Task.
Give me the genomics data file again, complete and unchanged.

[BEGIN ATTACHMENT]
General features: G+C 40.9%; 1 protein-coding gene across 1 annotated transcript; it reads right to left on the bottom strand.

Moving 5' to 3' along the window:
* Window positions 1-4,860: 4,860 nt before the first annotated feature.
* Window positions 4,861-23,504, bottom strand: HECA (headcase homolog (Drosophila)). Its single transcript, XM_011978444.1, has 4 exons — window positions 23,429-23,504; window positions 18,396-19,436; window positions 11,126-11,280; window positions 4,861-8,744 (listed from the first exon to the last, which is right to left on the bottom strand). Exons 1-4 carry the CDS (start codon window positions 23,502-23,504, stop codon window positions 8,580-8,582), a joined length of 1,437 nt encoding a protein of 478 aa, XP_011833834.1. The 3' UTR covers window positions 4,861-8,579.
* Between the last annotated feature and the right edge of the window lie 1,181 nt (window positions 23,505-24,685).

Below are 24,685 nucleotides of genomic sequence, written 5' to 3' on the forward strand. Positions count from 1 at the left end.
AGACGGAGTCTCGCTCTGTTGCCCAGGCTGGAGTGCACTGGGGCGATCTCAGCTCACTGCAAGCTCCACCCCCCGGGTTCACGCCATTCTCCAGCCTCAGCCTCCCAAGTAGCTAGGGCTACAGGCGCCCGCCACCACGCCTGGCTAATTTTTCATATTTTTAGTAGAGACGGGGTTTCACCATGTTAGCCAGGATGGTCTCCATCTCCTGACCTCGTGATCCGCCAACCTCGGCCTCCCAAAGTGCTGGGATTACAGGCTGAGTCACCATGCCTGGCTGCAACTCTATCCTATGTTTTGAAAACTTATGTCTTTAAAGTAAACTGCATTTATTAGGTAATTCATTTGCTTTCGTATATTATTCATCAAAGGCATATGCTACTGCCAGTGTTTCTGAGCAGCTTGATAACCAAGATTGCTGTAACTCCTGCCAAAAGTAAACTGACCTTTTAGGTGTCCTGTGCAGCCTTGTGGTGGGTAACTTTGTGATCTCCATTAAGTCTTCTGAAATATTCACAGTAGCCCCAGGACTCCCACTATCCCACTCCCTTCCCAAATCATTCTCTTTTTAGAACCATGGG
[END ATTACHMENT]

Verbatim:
General features: G+C 40.9%; 1 protein-coding gene across 1 annotated transcript; it reads right to left on the bottom strand.

Moving 5' to 3' along the window:
* Window positions 1-4,860: 4,860 nt before the first annotated feature.
* Window positions 4,861-23,504, bottom strand: HECA (headcase homolog (Drosophila)). Its single transcript, XM_011978444.1, has 4 exons — window positions 23,429-23,504; window positions 18,396-19,436; window positions 11,126-11,280; window positions 4,861-8,744 (listed from the first exon to the last, which is right to left on the bottom strand). Exons 1-4 carry the CDS (start codon window positions 23,502-23,504, stop codon window positions 8,580-8,582), a joined length of 1,437 nt encoding a protein of 478 aa, XP_011833834.1. The 3' UTR covers window positions 4,861-8,579.
* Between the last annotated feature and the right edge of the window lie 1,181 nt (window positions 23,505-24,685).

Below are 24,685 nucleotides of genomic sequence, written 5' to 3' on the forward strand. Positions count from 1 at the left end.
AGACGGAGTCTCGCTCTGTTGCCCAGGCTGGAGTGCACTGGGGCGATCTCAGCTCACTGCAAGCTCCACCCCCCGGGTTCACGCCATTCTCCAGCCTCAGCCTCCCAAGTAGCTAGGGCTACAGGCGCCCGCCACCACGCCTGGCTAATTTTTCATATTTTTAGTAGAGACGGGGTTTCACCATGTTAGCCAGGATGGTCTCCATCTCCTGACCTCGTGATCCGCCAACCTCGGCCTCCCAAAGTGCTGGGATTACAGGCTGAGTCACCATGCCTGGCTGCAACTCTATCCTATGTTTTGAAAACTTATGTCTTTAAAGTAAACTGCATTTATTAGGTAATTCATTTGCTTTCGTATATTATTCATCAAAGGCATATGCTACTGCCAGTGTTTCTGAGCAGCTTGATAACCAAGATTGCTGTAACTCCTGCCAAAAGTAAACTGACCTTTTAGGTGTCCTGTGCAGCCTTGTGGTGGGTAACTTTGTGATCTCCATTAAGTCTTCTGAAATATTCACAGTAGCCCCAGGACTCCCACTATCCCACTCCCTTCCCAAATCATTCTCTTTTTAGAACCATGGG